is less clear that defense investment has the same positive effect on measured GDP
growth as non-defense investment since it is an investment in the intangible good
“securi t y.”
Figure 5. Public Investment Spending, 1950-2007
State and local
1950 1958 1966 1974 1982 1990 1998 2006
Source: BEA, National Income and Product Accounts, Table 3.9.5.
Note: Data measured on a calendar year basis.
Some would argue that government spending on research and development
(R&D) should be included in measures of investment spending, and some would
include spending on education and training because it increases the nation’s “human
capital stock.” Federal spending on R&D has trended down from about 2% of GDP
in the 1960s to about 1% of GDP today; throughout this period, it has been split
about half and half between defense and non-defense.41
Whether an additional dollar of spending on government output directly
increases or decreases growth depends on what it is replacing. To the extent that
government capital spending replaces private consumption, there will be a net
increase in economic growth through a higher capital stock. Conversely, to the
extent that government consumption spending replaces private investment, there will
be a net decrease in growth. Whether government or private investment yields a
higher rate of return for the economy will vary on a case-by-case basis, and both are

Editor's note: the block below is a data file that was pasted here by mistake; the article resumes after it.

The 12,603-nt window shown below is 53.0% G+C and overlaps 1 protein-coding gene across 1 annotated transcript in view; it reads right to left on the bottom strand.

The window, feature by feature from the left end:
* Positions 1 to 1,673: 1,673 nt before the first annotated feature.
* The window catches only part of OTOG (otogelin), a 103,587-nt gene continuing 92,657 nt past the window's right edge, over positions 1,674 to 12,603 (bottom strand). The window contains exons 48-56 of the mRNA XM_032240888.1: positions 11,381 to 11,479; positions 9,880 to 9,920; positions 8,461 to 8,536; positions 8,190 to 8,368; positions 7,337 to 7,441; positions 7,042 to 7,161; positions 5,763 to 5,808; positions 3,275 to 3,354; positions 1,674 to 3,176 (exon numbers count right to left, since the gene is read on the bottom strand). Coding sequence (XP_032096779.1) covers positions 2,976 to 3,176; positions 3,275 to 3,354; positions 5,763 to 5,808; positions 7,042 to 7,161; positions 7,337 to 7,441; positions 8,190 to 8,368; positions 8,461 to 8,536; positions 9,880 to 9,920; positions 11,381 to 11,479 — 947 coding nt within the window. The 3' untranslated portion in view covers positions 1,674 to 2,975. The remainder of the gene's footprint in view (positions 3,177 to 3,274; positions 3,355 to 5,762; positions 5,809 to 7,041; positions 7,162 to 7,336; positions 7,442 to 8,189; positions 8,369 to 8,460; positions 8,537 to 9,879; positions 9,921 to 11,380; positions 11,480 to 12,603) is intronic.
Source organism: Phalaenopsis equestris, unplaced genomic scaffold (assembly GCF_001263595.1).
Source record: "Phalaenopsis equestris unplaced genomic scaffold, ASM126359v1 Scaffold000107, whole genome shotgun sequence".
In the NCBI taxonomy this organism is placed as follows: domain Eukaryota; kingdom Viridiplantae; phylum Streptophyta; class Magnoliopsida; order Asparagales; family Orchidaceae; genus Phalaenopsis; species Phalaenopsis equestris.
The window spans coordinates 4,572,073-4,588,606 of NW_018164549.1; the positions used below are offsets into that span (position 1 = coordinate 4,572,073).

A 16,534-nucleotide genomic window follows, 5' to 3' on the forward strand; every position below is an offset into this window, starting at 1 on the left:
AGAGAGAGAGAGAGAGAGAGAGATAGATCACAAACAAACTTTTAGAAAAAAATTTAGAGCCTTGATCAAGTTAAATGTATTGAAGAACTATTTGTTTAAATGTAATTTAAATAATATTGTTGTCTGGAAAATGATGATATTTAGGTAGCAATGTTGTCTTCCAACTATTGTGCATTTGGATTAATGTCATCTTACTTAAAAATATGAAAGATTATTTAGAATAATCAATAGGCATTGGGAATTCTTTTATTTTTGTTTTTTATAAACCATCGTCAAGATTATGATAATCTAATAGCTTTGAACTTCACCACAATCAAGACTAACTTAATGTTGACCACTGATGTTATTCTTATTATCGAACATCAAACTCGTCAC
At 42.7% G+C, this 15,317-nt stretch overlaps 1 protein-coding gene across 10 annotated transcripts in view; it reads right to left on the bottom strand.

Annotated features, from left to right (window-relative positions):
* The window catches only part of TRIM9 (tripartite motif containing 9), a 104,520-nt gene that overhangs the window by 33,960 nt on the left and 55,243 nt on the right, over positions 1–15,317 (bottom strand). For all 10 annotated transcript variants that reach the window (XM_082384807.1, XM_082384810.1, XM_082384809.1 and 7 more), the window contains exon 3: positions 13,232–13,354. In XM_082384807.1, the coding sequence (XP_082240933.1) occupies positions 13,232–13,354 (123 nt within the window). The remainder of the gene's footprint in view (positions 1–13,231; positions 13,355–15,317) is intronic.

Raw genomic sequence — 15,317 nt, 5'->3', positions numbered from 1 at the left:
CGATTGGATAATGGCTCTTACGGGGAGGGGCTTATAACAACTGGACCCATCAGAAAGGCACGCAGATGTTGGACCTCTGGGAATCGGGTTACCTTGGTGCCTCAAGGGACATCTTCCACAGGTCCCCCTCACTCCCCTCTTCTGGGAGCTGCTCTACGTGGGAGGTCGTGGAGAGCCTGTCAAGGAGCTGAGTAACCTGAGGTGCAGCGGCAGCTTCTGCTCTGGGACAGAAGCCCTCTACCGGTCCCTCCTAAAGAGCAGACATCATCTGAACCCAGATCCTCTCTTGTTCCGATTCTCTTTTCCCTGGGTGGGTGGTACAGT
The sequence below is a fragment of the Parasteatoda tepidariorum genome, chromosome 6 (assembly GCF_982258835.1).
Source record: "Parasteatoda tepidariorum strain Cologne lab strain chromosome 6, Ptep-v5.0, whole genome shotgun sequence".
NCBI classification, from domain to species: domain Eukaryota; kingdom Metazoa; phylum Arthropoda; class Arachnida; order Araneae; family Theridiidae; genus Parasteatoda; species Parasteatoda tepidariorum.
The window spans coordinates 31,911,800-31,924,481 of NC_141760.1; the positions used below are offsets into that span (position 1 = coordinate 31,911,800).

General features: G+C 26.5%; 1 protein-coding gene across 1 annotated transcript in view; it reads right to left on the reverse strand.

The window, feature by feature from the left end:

prone to diminishing returns to investment as investment spending is increased.42
Effect of Transfers
Government spending on transfers to individuals has no direct effect on the level
of aggregate private output, aside from administrative costs. Transfers only affect the
distribution of private output: the transfer recipient uses transfer funds to buy goods
and services from the private sector or to save rather than the taxpayer who finances
The effect on economic growth of transfers comes from the distortion in
incentives caused by the transfer, both on the taxpayer, as discussed in the next
section, and the recipient. Since the largest recipients of transfers are retirees, it is
useful to consider the effects on that group. Social Security payments and other
government pensions and age-based transfers may reduce the private saving rate by
replacing private saving for retirement (although the offset would not be one for one
since some retirees do not save adequately for their retirement). Since these transfers
are financed on a pay-as-you-go basis, there is arguably no public saving to offset the
reduction in private saving, reducing national saving. The programs may also lead
to earlier retirement than would otherwise occur, reducing output through a smaller
labor force. Transfers for the elderly also incorporate a number of insurance-like
functions, protecting the elderly against the risk of disability, outliving their assets,
spousal death, and so on. These insurance-like functions may reduce the need for
private precautionary saving.43
41 Government also influences private R&D spending through the R&D tax credit. For an